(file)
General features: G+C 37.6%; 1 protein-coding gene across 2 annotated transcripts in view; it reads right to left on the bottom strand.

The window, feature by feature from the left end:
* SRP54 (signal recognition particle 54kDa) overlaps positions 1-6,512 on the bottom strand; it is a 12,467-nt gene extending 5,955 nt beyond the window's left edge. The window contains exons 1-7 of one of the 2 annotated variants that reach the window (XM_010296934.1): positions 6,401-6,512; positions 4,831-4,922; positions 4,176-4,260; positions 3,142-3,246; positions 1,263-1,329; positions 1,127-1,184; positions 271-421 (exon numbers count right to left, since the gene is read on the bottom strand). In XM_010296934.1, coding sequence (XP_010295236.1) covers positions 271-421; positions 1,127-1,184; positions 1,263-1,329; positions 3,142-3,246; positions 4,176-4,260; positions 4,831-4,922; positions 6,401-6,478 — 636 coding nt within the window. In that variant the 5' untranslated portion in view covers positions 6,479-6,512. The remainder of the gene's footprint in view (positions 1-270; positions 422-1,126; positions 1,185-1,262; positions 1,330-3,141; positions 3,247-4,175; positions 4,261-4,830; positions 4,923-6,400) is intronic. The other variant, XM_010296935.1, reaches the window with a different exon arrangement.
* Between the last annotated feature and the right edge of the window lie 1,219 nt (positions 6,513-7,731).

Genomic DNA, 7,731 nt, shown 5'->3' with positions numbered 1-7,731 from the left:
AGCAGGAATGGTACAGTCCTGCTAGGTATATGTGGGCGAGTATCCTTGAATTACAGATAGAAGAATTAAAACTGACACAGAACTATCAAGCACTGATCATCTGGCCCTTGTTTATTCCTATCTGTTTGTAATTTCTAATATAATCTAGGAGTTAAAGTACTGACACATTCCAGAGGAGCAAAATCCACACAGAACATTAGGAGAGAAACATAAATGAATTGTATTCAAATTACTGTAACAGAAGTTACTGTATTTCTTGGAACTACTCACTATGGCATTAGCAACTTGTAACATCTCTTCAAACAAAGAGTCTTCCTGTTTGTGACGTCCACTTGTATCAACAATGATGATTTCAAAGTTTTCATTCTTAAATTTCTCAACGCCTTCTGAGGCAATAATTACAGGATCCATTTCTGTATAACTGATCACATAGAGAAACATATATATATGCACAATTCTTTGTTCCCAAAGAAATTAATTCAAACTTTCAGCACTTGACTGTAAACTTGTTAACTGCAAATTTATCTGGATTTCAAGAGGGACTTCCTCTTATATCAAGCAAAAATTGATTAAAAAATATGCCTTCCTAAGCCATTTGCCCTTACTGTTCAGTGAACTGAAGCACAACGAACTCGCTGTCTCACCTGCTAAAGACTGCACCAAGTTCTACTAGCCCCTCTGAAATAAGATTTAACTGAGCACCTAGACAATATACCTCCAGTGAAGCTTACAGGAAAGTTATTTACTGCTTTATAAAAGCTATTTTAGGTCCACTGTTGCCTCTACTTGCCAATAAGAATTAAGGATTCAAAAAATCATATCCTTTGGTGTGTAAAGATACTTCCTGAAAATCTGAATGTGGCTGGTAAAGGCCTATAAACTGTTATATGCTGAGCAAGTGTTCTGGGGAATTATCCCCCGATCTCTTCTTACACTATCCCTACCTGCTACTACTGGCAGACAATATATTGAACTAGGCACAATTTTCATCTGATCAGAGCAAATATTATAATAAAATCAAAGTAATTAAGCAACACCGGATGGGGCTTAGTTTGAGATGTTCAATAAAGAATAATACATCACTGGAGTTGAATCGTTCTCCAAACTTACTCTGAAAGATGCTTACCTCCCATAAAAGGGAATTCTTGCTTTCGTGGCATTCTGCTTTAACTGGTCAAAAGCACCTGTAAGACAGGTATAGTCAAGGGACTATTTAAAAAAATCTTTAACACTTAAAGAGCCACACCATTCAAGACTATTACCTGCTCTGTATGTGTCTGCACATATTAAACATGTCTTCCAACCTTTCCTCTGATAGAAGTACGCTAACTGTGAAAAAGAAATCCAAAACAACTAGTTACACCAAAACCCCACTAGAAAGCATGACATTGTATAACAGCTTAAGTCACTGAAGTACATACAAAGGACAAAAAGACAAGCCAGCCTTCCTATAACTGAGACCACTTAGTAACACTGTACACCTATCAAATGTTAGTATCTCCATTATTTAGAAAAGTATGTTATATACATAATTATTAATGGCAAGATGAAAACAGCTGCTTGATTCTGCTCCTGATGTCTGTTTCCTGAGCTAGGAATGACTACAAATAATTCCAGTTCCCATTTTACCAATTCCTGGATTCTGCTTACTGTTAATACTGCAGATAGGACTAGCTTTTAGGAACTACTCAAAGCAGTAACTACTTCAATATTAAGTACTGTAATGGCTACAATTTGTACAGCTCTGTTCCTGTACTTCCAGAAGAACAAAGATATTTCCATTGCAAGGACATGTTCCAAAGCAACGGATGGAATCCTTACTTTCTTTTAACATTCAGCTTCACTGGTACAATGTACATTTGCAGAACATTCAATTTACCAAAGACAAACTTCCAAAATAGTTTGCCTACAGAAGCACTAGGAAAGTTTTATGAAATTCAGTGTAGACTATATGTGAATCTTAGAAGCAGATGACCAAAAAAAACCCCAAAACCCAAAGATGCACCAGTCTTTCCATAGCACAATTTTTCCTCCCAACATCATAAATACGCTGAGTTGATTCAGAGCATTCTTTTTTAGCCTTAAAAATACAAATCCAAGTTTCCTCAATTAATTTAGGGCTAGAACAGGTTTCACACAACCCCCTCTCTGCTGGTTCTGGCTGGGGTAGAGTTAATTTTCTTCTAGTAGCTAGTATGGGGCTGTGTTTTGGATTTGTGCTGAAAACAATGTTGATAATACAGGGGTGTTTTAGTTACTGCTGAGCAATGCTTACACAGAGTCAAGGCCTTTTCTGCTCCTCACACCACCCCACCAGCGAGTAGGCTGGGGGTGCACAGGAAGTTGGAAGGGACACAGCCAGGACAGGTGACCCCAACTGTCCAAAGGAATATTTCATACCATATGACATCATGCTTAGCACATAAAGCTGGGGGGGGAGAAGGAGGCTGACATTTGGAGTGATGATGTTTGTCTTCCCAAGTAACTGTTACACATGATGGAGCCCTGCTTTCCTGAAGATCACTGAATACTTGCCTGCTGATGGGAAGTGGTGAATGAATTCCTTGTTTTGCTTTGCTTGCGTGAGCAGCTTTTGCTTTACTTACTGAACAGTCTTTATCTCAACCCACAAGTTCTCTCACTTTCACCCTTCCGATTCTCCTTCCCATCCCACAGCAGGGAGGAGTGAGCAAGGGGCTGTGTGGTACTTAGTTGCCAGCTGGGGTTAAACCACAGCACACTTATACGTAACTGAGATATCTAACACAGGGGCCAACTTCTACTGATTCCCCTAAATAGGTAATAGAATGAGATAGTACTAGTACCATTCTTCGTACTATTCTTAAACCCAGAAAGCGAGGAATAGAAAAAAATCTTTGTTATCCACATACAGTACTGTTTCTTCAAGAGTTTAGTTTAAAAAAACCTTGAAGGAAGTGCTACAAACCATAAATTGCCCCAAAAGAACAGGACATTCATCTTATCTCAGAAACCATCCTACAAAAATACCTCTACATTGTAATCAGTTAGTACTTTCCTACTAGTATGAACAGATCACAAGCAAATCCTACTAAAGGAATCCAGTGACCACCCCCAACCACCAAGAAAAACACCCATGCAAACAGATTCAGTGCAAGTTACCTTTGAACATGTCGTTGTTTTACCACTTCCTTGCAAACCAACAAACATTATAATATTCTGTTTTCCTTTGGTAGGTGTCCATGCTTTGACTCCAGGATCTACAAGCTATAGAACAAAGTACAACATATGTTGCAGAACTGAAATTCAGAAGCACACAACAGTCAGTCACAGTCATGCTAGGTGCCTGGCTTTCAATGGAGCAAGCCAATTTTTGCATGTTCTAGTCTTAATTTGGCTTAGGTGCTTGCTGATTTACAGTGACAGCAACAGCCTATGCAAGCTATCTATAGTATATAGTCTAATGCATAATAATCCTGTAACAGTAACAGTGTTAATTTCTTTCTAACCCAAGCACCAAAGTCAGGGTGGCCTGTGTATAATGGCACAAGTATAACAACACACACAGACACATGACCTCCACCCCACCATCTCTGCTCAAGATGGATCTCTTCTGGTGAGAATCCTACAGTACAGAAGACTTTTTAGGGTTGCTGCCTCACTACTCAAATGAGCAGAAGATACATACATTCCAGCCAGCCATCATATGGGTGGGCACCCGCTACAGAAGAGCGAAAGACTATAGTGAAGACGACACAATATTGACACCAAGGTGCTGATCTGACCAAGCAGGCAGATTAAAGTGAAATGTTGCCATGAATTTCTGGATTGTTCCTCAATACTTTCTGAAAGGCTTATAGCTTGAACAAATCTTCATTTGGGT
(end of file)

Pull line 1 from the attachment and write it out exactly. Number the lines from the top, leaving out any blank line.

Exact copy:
General features: G+C 37.6%; 1 protein-coding gene across 2 annotated transcripts in view; it reads right to left on the bottom strand.